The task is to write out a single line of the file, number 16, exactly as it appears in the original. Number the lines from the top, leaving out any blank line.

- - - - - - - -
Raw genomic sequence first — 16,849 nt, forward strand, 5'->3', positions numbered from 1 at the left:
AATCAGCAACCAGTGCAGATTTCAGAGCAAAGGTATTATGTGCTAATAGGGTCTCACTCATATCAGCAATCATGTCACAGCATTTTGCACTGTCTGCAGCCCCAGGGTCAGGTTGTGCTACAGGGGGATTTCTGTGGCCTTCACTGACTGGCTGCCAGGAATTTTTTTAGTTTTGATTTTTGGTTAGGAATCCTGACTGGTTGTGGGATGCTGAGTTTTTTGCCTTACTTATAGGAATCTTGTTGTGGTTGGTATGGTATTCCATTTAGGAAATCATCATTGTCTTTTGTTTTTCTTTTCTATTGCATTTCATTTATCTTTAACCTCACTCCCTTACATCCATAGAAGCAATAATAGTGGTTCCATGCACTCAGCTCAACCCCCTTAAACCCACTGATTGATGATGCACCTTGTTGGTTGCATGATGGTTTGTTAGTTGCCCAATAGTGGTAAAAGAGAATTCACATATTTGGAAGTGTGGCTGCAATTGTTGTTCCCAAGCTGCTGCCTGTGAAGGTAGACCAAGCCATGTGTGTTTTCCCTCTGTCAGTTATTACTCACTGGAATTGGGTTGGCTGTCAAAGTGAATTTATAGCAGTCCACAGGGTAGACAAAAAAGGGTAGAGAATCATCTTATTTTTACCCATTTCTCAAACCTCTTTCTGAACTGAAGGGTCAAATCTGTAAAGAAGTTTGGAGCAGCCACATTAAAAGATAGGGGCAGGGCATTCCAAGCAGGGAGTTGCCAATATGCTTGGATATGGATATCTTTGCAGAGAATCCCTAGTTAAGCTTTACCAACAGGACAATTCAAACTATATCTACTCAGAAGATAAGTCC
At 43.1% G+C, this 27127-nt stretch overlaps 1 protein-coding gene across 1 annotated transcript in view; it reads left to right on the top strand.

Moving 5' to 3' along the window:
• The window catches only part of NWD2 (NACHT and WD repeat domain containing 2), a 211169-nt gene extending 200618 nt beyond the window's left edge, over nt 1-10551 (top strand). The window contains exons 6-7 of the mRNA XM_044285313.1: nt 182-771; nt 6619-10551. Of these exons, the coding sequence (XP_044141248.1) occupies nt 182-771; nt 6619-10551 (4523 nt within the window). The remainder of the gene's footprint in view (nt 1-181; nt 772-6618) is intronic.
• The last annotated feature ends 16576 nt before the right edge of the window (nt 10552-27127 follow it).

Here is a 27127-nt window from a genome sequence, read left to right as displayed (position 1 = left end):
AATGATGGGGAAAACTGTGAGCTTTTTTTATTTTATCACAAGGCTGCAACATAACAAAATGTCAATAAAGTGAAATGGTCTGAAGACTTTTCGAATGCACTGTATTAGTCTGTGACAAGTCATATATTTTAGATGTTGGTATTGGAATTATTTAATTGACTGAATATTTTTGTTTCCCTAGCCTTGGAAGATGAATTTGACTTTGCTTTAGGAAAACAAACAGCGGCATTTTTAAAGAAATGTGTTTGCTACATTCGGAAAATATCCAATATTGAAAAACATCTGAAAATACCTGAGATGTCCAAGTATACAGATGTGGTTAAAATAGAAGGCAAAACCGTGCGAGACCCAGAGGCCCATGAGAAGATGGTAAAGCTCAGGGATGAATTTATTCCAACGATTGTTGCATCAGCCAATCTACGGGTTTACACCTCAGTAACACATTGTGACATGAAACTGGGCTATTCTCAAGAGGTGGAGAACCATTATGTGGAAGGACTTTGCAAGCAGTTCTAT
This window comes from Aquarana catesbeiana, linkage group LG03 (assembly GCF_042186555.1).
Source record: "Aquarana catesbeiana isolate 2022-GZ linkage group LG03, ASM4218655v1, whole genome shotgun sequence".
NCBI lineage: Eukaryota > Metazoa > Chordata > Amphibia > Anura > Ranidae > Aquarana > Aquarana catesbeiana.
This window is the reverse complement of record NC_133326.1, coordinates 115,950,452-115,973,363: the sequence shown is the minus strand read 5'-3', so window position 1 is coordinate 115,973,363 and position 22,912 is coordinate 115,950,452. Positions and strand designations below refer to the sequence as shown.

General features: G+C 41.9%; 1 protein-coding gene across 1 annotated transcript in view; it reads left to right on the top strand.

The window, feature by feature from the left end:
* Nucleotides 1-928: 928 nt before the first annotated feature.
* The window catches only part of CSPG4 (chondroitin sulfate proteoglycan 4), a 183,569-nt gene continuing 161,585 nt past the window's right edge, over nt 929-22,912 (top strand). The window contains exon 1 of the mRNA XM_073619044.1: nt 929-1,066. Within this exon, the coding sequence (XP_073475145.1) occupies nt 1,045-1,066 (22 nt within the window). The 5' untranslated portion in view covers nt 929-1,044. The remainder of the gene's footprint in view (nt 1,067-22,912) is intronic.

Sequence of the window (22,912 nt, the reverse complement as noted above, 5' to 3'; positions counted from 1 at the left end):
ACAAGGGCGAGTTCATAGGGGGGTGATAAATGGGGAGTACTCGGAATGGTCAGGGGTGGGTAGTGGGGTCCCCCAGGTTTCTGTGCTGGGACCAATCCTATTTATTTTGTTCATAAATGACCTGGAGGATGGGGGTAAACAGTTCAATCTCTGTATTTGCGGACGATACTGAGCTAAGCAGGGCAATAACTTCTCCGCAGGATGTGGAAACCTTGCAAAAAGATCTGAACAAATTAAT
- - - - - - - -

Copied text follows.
* The window catches only part of CSPG4 (chondroitin sulfate proteoglycan 4), a 183,569-nt gene continuing 161,585 nt past the window's right edge, over nt 929-22,912 (top strand). The window contains exon 1 of the mRNA XM_073619044.1: nt 929-1,066. Within this exon, the coding sequence (XP_073475145.1) occupies nt 1,045-1,066 (22 nt within the window). The 5' untranslated portion in view covers nt 929-1,044. The remainder of the gene's footprint in view (nt 1,067-22,912) is intronic.